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Picardy Town Information [Continued]

The Dèpartements of Picardy [Picardie] Continued

Chantilly is an ancient town and the site of a well-known château and forest, 23 miles north of Paris and 31 miles southeast of Beauvais.  The town is named after the Gallo-Roman citizen, Cantilius, who built the town’s first villa.  Today, the town is the thoroughbred horse-racing capital of France, a holiday resort and a residential community in the Département of Oise.   

Chantilly is known for its beautiful château, which was originally built as a fortress during the 14th century.  In 1528, Anne de Montmorency, constable of France, replaced the old fortress with the ‘Petit Château’ on an island in an artificial lake.  The lake is located in a forest that became a well stocked game reserve.  As a cost-cutting measure, the château was built upon the old fortress’s foundation. 

The château has subsequently been rebuilt a number of times. From 1621 to 1686, the Prince d’Condé ordered considerable reconstruction.  Le Nôtre continued the château’s renovation.  He also created a park with fountains that made Louis XIV jealous.  The château was destroyed during the Revolution.  When it was rebuilt, in the 1820s and 30s, it became a favorite venue for fashionable royal hunting parties.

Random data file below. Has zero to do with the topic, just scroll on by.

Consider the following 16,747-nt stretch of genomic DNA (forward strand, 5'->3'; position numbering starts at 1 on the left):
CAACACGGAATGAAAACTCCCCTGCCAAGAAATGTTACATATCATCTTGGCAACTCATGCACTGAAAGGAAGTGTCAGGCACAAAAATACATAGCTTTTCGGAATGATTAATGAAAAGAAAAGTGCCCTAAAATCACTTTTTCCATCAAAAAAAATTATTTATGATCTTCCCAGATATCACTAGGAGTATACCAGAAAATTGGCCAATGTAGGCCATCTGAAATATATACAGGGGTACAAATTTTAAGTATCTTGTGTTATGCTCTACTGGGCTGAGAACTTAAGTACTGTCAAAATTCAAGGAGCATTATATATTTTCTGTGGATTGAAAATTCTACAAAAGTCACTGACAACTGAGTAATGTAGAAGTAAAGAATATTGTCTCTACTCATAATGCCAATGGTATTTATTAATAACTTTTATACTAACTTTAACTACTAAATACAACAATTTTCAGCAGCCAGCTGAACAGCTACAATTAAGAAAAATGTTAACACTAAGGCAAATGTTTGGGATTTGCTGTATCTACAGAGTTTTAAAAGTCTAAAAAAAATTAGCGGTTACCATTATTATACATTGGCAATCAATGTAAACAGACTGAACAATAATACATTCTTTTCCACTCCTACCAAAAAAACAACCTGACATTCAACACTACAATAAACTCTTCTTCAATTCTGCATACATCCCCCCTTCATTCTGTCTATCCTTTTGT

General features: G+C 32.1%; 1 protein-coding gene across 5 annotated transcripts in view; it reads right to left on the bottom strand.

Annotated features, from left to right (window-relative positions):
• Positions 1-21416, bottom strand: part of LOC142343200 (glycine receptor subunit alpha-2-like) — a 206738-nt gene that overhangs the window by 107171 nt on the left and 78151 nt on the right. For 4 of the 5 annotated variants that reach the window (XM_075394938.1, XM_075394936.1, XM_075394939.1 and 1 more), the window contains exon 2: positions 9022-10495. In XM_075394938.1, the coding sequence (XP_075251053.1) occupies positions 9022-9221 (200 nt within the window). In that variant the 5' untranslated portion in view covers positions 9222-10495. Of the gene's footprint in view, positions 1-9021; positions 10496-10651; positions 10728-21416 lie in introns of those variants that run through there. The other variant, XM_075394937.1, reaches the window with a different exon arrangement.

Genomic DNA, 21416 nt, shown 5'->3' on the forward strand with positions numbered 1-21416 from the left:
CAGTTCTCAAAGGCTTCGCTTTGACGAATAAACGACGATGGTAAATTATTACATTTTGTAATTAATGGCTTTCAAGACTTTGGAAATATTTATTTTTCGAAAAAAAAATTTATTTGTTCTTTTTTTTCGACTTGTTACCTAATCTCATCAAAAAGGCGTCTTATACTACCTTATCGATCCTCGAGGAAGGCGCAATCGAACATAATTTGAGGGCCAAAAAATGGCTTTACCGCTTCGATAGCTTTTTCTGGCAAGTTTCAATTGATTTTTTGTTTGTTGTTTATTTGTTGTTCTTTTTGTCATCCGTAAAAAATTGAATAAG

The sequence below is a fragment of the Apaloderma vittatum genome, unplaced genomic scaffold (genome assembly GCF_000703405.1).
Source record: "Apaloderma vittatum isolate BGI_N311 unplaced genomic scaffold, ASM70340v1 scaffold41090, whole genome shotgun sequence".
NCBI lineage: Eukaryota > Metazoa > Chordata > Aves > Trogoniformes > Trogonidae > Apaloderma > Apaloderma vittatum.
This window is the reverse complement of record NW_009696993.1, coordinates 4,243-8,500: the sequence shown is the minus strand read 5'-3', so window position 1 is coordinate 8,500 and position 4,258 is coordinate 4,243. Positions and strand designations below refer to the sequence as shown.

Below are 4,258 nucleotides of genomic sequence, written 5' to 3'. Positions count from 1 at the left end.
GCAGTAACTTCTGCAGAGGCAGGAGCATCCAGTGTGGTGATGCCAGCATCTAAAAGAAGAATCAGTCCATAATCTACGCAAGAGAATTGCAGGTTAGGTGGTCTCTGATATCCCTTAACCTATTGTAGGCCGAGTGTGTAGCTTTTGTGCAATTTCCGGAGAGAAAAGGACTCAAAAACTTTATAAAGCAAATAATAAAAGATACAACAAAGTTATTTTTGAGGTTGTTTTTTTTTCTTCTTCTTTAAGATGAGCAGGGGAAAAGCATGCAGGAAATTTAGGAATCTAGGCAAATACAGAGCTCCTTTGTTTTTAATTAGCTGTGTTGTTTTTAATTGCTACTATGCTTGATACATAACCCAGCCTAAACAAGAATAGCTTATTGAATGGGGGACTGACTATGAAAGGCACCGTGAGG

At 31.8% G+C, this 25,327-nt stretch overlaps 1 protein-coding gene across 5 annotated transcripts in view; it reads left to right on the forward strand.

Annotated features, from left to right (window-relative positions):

In the late 19th century, the ‘old’ château gave way to the Renaissance-style Grand Château.  In 1886, the Duc d’Aumale willed the château, together with the ‘Petite Château’s’ Musée Condé, its library and the surrounding park, to the Institut de France.  The Musée houses works by Botticelli, Ingres, Poussin, the 15th century Renaissance painter Raphael and by the 16th century court portrait painters François and Jean Clouet. 

The château’s stables, which are open to the public, were built in the 18th century as an equestrian palace and tends to upstage both châteaux.  They were designed to house 240 horses and in excess of 400 hounds.  The Musée Vivant du Cheval pays homage to equestrian traditions, and many equestrian events are organized here.